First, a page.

So how does it work? The Volt needs the Steadicam to be balanced completely neutrally, so no bottom heaviness, no drop time, just neutral balance. Then through it’s motors acting on the gimbal it creates artificial bottom heaviness. The Volt knows which way is vertical, and can easily keep the post upright thanks to the minimal force needed by having neutral balance. So now you can see why the pendulum doesn’t happen, because all the masses are the same, no one mass is pulling any part of the sled unequally. This on it’s own is a revelation. What I didn’t expect was that when you tilt the Steadicam deliberately, the Volt doesn’t try to correct or fight you, it goes with you! Apparently the Volt works to a tolerance of around five degrees, so within that it will correct your horizon, but move beyond that and it will help you keep whatever tilt angle you want. Again, the neutral balance means neither the Volt nor you have to exert much pressure on the gimbal to do lovely smooth tilts, up, down, or even Dutch! What the Volt doesn’t then do is bring the sled back into straight upright, because there’s no bottom heaviness to pull it down. If you need that, then just turn the Volt off & balance as you would do with whatever drop time you need as usual, you don’t event need to detach it from the gimbal.

So as an experienced Steadicam Operator with years of practice in keeping your horizons level, and indeed being very proud of your ability to do so even in some pretty difficult situations, do you want a little gizmo to just do all that for you? Won’t that detract from your skill as an Operator?

I wrestled with this question until I realized that if you are not fighting the pendulum, or the wind as much, or the many other elements that knacker your horizon those few degrees all the time, then that leaves you with all that concentration spare to use on your framing, sled and foot position, movement, choreography, communication and the myriad of other things we uniquely have to deal with every day on set. We as Steadicam operators sometimes forget that we have a lot more things to cope with and concentrate on simultaneously than any other member of the crew, so surely whatever gizmo that can free up a bit of brain space has got to be a good thing? That’s why we use gyros sometimes, or Antlers, or windkillers isn’t it? Not to cheat or diminish our skill, but to combat the many factors that can make Steadicam Operating harder.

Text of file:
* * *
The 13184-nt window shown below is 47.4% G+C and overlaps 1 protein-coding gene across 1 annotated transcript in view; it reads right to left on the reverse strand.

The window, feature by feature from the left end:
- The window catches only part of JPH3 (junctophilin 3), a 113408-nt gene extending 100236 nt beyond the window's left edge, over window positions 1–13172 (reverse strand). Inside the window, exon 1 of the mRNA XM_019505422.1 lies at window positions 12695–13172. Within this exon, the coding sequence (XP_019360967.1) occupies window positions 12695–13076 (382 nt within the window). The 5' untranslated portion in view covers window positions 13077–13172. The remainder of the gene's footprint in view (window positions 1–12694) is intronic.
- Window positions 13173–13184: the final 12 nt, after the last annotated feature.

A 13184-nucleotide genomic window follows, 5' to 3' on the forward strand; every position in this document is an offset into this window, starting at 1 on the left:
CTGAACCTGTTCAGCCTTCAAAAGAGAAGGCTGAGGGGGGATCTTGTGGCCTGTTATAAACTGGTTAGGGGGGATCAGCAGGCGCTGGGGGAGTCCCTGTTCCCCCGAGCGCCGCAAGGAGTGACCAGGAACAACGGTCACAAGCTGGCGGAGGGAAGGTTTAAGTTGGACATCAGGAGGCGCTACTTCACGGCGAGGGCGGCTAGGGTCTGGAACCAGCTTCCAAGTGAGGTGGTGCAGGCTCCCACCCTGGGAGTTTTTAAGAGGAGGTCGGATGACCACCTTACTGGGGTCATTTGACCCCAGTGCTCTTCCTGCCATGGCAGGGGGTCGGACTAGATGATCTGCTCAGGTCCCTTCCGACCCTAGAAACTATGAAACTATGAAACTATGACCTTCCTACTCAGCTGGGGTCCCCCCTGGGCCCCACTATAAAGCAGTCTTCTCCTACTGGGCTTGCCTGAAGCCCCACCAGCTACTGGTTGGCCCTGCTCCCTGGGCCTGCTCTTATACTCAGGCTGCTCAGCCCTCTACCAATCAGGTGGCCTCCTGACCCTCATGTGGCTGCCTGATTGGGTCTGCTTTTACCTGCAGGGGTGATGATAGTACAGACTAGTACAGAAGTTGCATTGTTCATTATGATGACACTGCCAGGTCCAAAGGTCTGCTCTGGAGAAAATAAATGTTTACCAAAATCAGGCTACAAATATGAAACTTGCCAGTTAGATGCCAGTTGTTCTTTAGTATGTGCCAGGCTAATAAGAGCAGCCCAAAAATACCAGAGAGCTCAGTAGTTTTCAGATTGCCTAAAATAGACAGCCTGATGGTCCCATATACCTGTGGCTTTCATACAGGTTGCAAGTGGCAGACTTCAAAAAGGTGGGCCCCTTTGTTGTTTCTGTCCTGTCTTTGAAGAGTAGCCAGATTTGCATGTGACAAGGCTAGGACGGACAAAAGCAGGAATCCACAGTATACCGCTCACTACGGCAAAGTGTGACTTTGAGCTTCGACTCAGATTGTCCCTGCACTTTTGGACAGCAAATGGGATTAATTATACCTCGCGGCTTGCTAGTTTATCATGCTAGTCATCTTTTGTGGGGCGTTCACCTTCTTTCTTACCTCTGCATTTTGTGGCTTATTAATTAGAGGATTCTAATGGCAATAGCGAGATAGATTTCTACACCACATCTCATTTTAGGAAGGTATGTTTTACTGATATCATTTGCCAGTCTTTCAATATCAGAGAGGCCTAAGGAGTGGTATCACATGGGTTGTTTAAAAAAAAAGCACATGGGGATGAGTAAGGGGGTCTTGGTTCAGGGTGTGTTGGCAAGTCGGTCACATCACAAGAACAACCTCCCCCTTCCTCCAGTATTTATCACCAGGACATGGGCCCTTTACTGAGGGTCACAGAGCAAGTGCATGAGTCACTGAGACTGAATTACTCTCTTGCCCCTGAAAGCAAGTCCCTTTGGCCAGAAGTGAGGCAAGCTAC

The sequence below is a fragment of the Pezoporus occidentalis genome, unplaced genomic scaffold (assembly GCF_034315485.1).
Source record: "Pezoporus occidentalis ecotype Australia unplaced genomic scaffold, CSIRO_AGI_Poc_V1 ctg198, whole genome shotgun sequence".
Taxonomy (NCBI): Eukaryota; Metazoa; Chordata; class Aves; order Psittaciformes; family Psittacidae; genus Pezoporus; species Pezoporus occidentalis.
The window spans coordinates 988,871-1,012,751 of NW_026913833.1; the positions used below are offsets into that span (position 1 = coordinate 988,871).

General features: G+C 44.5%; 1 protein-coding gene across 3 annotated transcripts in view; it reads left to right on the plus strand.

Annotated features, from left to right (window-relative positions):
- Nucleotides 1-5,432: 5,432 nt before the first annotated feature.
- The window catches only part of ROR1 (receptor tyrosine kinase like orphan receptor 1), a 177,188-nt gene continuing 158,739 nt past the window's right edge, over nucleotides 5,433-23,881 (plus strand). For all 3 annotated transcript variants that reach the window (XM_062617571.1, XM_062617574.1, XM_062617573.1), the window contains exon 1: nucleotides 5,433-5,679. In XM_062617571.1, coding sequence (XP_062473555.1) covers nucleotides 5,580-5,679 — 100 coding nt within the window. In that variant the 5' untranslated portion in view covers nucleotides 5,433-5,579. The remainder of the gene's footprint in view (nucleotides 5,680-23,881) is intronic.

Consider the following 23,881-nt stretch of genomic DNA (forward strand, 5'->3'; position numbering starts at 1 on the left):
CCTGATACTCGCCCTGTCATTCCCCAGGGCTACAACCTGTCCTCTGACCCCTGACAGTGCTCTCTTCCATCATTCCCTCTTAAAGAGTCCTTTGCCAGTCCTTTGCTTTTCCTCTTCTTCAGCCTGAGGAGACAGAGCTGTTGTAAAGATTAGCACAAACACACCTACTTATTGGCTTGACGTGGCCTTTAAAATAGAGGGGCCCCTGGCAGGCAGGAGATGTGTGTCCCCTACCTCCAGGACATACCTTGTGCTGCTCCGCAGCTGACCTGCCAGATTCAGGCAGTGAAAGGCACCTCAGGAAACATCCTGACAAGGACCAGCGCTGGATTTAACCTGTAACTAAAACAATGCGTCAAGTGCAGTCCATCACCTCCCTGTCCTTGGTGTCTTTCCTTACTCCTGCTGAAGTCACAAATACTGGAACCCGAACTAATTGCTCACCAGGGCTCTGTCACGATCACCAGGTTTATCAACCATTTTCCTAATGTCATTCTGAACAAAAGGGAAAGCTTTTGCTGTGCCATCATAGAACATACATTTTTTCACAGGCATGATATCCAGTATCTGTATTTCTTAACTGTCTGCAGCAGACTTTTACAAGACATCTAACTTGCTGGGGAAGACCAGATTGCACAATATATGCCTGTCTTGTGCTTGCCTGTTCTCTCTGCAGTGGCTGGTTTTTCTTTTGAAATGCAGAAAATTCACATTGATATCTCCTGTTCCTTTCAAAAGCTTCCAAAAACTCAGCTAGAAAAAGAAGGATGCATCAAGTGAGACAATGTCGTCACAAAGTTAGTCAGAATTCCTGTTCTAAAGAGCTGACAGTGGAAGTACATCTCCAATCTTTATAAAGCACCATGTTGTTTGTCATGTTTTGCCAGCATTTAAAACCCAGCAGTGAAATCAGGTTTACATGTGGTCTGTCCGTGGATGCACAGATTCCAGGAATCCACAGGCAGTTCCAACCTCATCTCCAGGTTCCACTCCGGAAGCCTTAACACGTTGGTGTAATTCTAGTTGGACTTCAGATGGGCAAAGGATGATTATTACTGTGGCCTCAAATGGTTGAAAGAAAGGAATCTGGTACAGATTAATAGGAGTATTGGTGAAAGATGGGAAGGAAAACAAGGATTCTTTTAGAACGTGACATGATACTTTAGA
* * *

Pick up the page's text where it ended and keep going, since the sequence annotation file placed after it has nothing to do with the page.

The M1 Volt works brilliantly. It does exactly what it is meant to and does it in a way no other add-on to a Steadicam does – without affecting your operating or sled setup at all. Most importantly, the Volt doesn’t give an artificial or mechanical look like you get with the wretched brushless gimbals. The footage looks and feels just like a normal Steadicam shot, but the horizons are always dead on. It’s like you operating on your best day, but ensures performance that every day, and even in poor conditions.

The Volt is a wonderfully small and somehow understated device that will allow us to attempt even more complicated and ambitious shots, because with it we have more concentration available. Horizon will no longer be the defining thought process when we are operating, leaving us the brain space to put even more dexterity, creativity and precision into each and every shot. And if we want the ‘old’ Steadicam effect back, just flick the switch to turn it off & drop the post a few inches! The more I think about the Volt and it’s potential, the more I think we are on the verge of a new little era of Steadicam operating, when the shot finally has all the concentration we always wanted to give it, but then the horizon wavered!

Tiffen are taking the Volt around for demos, or you can drop in to see Robin & the Steadicam guys at Pinewood, and I really think you should, because the Volt really is something to be excited about. It is only available for the Tiffen Steadicam M1 at the moment, but the plans are to adapt it for other sizes of gimbals in the future. Right now though, if you have an M1 it’s a no-brainer, and I can’t wait to use it in an actual field!


Tags: iss129 | steadicam | volt | tiffen | m1 | John E Fry